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Discussion Starter #1
I've got a list of firearms that I need in my collection before I just go into "buy cuz it's fun" mode. Three of my needs are a home defense carbine (short and shoulder-fired), I need a second gun that fires .45acp (everyone knows that two is better than one), and I need a second AR-15 (parts interchange is important). Eventually, I'd like to have 3 separate guns to fill all 3 roles, but for now, I am thinking a single AR-15 in 45acp might do the trick.

Olympic Arms makes a smokin' 45acp upper with proprietary mags that fit a standard lower. Then I'd build a pretty standard lower from parts. It would cost about $1200 with a good trigger and mid-range red-dot scope.

What do y'all think about .45acp carbine vs. .223/5.56 for home defense (not talking 100 yards-plus, I've got a 5.56 20" AR for that).
 

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First Ar? If so, get a .223/5.56 ammo is cheaper and mags are cheaper. If you really want a .45 AR just get the .45 upper and swap it out when you feel the need. If you can get an SBR as I don't think 16" of barrel is going to do anything for .45acp in fact it might actually slow it down as pistol powders burn fast and there isn't much of it in comparison to a rifle round.
 

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Discussion Starter #3
Nope, not my first AR. I agree that 45acp ain't a first AR kind of round. Federal 230gr. +p LE rounds will not be slowed down in a 16" barrel, but probably sped up by about 150 fps from what I've read. That means almost 600 ft-lbs.

I am budget-conscious here, which is why I'm talking about filling multiple roles with one firearm.
 

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There is a very good reason most LE SWAT teams have abandoned SMG's for entry guns; overpenetration. A good pistol hollowpoint bullet will penetrate further through residential walls than a good frangible .223/5.56 bullet. I have not seen/heard/experienced many good things about Olympic arms rifles.
 

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My vote is for .223/5.56.
 

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Can you define your roles and need?
 

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Discussion Starter #7
:confused:

I thought I did. 1) HD carbine (my 30-30 isn't quite right), 2) 2nd 45acp gun (my 1911 commander needs a buddy), 2) 2nd AR-15 (chambering not all that important)

These needs could be filled by a 5" 1911 and a 16" AR in 223, but my question is whether an AR w/ 45acp upper would fill the roles well.
 

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Ok,

You said you want a short one...are you going to SBR one?

How big is your house/apartment? Do you have neighbors close by? Are you worried about over penetration?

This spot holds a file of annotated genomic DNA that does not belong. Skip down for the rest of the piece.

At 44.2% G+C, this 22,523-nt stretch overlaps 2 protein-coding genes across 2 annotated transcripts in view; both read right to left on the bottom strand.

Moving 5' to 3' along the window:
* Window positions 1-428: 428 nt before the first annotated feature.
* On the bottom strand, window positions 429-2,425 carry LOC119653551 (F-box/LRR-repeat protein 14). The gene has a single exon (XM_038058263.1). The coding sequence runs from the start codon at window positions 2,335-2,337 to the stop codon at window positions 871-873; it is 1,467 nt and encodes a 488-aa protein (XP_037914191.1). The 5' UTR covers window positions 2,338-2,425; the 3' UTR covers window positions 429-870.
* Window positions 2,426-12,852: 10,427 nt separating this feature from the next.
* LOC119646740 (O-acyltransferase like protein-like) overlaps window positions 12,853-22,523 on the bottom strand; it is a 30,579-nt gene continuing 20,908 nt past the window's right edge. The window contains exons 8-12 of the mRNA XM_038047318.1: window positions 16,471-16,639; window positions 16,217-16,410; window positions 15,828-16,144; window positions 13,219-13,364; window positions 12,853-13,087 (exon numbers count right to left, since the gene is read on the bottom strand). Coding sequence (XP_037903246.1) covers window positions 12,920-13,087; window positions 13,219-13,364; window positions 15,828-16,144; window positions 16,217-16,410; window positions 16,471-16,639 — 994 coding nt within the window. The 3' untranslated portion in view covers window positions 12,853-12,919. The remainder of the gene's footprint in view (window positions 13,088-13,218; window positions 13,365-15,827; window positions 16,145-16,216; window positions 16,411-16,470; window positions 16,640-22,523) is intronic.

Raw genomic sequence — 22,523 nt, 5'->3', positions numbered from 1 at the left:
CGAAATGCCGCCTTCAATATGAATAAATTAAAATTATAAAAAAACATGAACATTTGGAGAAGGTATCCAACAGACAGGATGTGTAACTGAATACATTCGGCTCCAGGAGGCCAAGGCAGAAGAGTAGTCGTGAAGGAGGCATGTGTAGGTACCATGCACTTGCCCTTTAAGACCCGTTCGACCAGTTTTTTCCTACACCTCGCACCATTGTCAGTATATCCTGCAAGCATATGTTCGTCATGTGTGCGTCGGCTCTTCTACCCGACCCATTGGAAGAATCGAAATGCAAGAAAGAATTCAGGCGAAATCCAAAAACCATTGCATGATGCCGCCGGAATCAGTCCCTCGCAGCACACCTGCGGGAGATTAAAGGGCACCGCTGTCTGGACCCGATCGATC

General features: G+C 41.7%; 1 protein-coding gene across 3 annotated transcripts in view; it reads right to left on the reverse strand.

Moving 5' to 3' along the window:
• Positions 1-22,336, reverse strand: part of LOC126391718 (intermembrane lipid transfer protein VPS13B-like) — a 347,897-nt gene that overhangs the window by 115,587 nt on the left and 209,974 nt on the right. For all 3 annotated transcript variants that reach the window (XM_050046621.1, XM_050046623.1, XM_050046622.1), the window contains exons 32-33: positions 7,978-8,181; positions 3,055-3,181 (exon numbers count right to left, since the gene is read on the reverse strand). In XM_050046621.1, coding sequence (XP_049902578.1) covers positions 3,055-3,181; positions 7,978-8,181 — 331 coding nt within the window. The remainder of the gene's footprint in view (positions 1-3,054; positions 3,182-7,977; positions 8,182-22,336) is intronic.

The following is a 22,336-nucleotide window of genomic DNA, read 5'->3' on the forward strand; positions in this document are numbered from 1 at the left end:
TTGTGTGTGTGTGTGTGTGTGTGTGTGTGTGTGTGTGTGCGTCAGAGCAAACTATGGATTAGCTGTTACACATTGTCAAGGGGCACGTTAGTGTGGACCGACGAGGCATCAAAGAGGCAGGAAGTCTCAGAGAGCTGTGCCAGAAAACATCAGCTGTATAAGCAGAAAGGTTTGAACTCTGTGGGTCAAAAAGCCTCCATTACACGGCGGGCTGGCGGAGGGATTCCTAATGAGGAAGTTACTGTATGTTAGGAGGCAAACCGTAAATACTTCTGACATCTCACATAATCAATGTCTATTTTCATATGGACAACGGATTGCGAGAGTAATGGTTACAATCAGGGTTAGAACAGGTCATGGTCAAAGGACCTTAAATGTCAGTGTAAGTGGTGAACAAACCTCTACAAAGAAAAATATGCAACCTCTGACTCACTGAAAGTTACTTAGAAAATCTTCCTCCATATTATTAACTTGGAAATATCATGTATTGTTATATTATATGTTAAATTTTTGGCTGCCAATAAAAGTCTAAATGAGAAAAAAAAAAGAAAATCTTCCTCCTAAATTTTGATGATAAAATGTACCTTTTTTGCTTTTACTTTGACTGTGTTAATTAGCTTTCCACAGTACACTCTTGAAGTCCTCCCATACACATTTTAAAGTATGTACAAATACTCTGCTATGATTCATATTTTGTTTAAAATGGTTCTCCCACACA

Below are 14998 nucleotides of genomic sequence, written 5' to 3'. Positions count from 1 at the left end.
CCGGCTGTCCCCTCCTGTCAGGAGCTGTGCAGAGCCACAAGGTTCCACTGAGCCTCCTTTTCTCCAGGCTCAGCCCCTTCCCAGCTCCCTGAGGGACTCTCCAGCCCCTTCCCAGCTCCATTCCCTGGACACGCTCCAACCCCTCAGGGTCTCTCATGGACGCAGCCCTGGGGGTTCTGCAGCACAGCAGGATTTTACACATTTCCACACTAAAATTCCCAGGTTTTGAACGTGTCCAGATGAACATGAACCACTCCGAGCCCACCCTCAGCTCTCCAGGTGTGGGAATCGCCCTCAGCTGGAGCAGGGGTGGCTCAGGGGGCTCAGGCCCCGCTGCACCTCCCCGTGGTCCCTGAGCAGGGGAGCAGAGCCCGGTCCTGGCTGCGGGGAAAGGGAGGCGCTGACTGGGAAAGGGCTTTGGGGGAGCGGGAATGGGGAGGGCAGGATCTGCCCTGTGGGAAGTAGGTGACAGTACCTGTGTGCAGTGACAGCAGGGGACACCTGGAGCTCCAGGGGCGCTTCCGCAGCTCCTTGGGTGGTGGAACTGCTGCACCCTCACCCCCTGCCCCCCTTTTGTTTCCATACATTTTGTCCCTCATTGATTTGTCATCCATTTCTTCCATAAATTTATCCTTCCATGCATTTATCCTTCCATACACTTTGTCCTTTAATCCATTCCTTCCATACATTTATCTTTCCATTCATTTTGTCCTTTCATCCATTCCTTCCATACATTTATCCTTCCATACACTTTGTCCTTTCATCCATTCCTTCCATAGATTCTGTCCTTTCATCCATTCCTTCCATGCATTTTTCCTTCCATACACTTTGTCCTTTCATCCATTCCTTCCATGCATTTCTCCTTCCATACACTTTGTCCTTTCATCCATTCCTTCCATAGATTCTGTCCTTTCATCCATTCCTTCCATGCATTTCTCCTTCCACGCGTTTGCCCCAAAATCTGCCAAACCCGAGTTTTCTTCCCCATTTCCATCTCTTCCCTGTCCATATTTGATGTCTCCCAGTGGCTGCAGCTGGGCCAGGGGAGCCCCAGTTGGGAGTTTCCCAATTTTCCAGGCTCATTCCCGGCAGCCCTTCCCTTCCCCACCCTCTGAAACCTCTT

Do you have a big yard? What ranges are you planning on shooting?
 

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What I'd do:

5.56 AR- Get a 14.5-16" middy gas set-up. Aim for a sub-7lb rifle. I'm building one such rifle right now and finding the best quality/price ratio from BCM, Spikes, and JoeBobOutfitters. If you want to buy complete, Daniel Defense seems pretty tough to beat in the $1200-1400 range (not sure how much you want to spend). Good deals can also be found on a number of the higher end 1:8 twist S&W rifles.

Pistol Cal carbine- I like 9mm for such a job. Very quick follow-up shots, flatter trajectory if you should desire an extended shot, cheap to feed, high capacity, and plenty of power (9mm 16" barrel ballistics ~ 357mag pistol). You can go with an AR, Beretta CX4, Marlin Camp, Kel-Tec, even Hi-Point...whatever. Lots of options in 9mm. I went with the Kel-Tec S2K. Super light/compact/manueverable, quick target acquisition, affordable (under $400), and it takes 30+rd G18 mags.

45acp Pistol- 1911 Government. Remington R1 Enhanced is a pretty great gun for $750 IMO. SA TRP if you want to spend a bit more.

Funny...I'm finding it very easy to spend your money.

Do the AR first. There's already a ton of pull on supply, and it'll only increase in the coming weeks and months.
 

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I'm not a fan of a pistol caliber in the AR and would recommend a 5.56 pretty much like what Sweeper22 spelled out. For a 45 why not get a 1911. An AR and 1911, hard to argue with that. If you really want a pistol caliber AR, think about the 9mm.
 

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Ive got an olympic 45acp upper. Range toy only. The issue is the newer mags arent reliable. The older converted uzi all metal ones are superb. Ive also experienced parts breakages in the lower due to recoil slamming things around. Its direct blowback.